lochia [loh-kee-uh, lok-ee-uh] EXAMPLES|WORD ORIGIN noun, plural lo·chi·a. Medicine/Medical. the liquid discharge from the uterus after childbirth. Liberaldictionary.com

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  • Origin of lochia 1675–85; New Latin Greek, noun use of neuter plural of lóchios of childbirth, equivalent to lóch(os) childbirth (akin to léchesthai to lie down; see lie2) + -ios adj. suffixRelated formslo·chi·al, adjective Dictionary.com Unabridged Based on the Random House Unabridged Dictionary, © Random House, Inc. 2019 Examples from the Web for lochia Historical Examples of lochia

  • If the amount of the lochia should be excessive it should be investigated.

    The Eugenic Marriage, Volume I. (of IV.)

    W. Grant Hague, M.D.

  • The lochia were discharged regularly; and in three weeks, she was able to sit up, and in three more, quite well.

    North American Medical and Surgical Journal, Vol. 2, No. 3, July, 1826


  • The first few days the lochia is very red because of the large amount of blood which it contains.

    The Mother and Her Child

    William S. Sadler

  • In some few cases however, the lochia continues to flow, or even increases, and the breasts remain full up to the time of death.

    The Matron’s Manual of Midwifery, and the Diseases of Women During Pregnancy and in Childbed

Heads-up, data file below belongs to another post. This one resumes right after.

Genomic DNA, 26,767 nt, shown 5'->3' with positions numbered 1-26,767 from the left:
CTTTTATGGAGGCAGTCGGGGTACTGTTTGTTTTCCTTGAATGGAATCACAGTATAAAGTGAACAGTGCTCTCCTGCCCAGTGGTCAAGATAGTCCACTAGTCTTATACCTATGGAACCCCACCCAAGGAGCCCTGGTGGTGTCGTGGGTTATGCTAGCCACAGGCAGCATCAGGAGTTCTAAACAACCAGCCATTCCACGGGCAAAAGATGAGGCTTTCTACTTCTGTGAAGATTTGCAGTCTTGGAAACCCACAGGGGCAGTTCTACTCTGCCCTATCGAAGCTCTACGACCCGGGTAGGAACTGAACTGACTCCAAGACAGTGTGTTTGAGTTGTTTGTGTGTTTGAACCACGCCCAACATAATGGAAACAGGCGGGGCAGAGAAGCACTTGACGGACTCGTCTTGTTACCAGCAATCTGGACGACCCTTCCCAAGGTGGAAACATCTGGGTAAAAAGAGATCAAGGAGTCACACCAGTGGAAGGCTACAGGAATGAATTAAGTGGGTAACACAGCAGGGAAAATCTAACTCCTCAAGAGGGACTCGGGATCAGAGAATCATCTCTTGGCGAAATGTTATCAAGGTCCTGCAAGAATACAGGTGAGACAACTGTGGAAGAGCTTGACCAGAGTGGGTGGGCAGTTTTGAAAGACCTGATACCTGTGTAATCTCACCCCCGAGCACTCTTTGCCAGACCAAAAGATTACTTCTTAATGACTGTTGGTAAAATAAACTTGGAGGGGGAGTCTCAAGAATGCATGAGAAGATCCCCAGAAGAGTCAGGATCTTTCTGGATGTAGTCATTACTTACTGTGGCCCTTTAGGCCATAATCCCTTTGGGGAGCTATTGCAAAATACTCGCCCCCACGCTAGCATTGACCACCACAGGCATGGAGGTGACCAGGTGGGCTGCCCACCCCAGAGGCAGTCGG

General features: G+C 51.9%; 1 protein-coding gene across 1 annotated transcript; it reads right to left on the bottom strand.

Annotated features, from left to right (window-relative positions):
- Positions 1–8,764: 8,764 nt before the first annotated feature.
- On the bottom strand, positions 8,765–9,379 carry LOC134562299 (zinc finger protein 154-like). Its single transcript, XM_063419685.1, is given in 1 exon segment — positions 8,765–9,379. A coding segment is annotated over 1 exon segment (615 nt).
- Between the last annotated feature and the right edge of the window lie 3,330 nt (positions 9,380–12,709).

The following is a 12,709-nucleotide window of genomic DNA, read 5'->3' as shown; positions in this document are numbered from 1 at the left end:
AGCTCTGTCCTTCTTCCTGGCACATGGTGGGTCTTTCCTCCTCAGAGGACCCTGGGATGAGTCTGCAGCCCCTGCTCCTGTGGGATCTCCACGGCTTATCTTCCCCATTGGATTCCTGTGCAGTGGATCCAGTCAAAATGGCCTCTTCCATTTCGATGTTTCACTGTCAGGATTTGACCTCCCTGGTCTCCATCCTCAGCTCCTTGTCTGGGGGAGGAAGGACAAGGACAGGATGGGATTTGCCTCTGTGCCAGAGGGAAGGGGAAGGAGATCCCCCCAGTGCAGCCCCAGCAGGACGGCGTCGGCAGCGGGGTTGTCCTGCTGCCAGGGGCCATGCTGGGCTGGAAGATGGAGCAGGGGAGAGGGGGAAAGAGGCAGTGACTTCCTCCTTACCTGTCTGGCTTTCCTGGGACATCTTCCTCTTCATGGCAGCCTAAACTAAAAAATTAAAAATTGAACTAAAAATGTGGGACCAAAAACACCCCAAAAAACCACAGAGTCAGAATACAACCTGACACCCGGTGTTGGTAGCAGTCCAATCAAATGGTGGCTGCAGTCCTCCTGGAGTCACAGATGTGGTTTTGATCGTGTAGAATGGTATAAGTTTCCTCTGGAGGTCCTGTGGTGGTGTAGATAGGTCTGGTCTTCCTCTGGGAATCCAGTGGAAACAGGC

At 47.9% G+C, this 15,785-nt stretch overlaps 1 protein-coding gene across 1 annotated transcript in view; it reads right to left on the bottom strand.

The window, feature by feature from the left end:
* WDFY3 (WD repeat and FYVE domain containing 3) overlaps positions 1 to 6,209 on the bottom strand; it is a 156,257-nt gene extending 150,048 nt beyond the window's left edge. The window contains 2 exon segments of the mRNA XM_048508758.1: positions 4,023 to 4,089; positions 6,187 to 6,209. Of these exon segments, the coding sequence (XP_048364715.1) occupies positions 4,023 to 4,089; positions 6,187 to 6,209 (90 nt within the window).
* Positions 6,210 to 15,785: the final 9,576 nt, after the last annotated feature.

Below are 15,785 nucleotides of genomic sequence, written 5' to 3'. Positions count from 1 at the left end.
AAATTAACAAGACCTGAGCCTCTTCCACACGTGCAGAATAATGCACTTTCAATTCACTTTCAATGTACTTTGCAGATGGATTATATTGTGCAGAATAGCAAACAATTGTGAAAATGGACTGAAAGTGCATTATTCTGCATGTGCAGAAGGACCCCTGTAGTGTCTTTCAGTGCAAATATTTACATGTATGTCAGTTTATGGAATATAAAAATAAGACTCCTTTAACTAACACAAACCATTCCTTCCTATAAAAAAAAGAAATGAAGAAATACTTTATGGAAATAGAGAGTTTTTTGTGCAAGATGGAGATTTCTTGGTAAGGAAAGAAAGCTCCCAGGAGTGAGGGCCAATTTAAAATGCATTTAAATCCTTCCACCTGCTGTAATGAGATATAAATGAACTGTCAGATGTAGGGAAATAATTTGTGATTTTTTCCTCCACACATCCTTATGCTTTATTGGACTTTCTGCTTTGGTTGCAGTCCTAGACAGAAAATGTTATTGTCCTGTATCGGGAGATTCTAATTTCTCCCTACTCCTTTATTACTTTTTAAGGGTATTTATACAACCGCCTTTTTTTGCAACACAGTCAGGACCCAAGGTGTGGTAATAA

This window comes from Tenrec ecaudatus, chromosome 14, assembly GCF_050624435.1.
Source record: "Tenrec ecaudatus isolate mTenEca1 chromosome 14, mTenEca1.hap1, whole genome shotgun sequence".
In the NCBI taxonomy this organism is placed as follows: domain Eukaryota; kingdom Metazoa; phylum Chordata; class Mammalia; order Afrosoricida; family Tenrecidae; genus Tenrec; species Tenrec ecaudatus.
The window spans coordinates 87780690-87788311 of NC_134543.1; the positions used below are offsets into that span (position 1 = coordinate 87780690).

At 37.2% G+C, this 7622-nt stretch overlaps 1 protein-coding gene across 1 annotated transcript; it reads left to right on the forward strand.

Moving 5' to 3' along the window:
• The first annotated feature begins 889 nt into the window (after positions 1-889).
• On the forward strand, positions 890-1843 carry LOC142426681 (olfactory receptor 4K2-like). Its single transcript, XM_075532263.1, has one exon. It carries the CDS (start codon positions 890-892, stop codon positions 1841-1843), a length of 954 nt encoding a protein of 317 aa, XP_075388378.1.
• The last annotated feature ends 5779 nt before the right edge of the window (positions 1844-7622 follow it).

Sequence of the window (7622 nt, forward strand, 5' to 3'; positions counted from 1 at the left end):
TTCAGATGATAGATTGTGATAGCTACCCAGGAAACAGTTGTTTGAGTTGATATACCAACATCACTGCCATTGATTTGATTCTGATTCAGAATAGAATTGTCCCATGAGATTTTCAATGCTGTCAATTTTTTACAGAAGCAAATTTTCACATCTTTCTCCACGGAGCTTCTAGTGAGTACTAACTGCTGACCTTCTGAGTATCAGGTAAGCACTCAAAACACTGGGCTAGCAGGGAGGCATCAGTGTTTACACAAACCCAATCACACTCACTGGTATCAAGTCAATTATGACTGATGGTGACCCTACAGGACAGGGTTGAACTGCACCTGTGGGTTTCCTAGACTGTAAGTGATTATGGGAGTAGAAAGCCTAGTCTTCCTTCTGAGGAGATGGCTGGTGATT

Frederick Hollick

  • The odor of the lochia is at first that of fresh blood; later it has the odor peculiar to these parts.

    The Eugenic Marriage, Volume I. (of IV.)

    W. Grant Hague, M.D.

  • British Dictionary definitions for lochia lochia noun a vaginal discharge of cellular debris, mucus, and blood following childbirth Derived Formslochial, adjectiveWord Origin for lochia C17: New Latin from Greek lokhia, from lokhios, from lokhos childbirth Collins English Dictionary – Complete & Unabridged 2012 Digital Edition © William Collins Sons & Co. Ltd. 1979, 1986 © HarperCollins Publishers 1998, 2000, 2003, 2005, 2006, 2007, 2009, 2012 Word Origin and History for lochia n.

    “discharge from the uterus after childbirth,” 1680s, Modern Latin, from Greek lokhia, neuter plural of lokhios “pertaining to childbirth,” from lokhos “a lying in, childbirth,” also, “an ambush,” from PIE root *legh- “to lie, lay” (see lie (v.2)).

    Online Etymology Dictionary, © 2010 Douglas Harper lochia in Medicine lochia [lō′kē-ə, lŏk′ē-ə] pl.n. The normal uterine discharge of blood, tissue, and mucus from the vagina after childbirth. Related formslo′chi•al adj. The American Heritage® Stedman’s Medical Dictionary Copyright © 2002, 2001, 1995 by Houghton Mifflin Company. Published by Houghton Mifflin Company.

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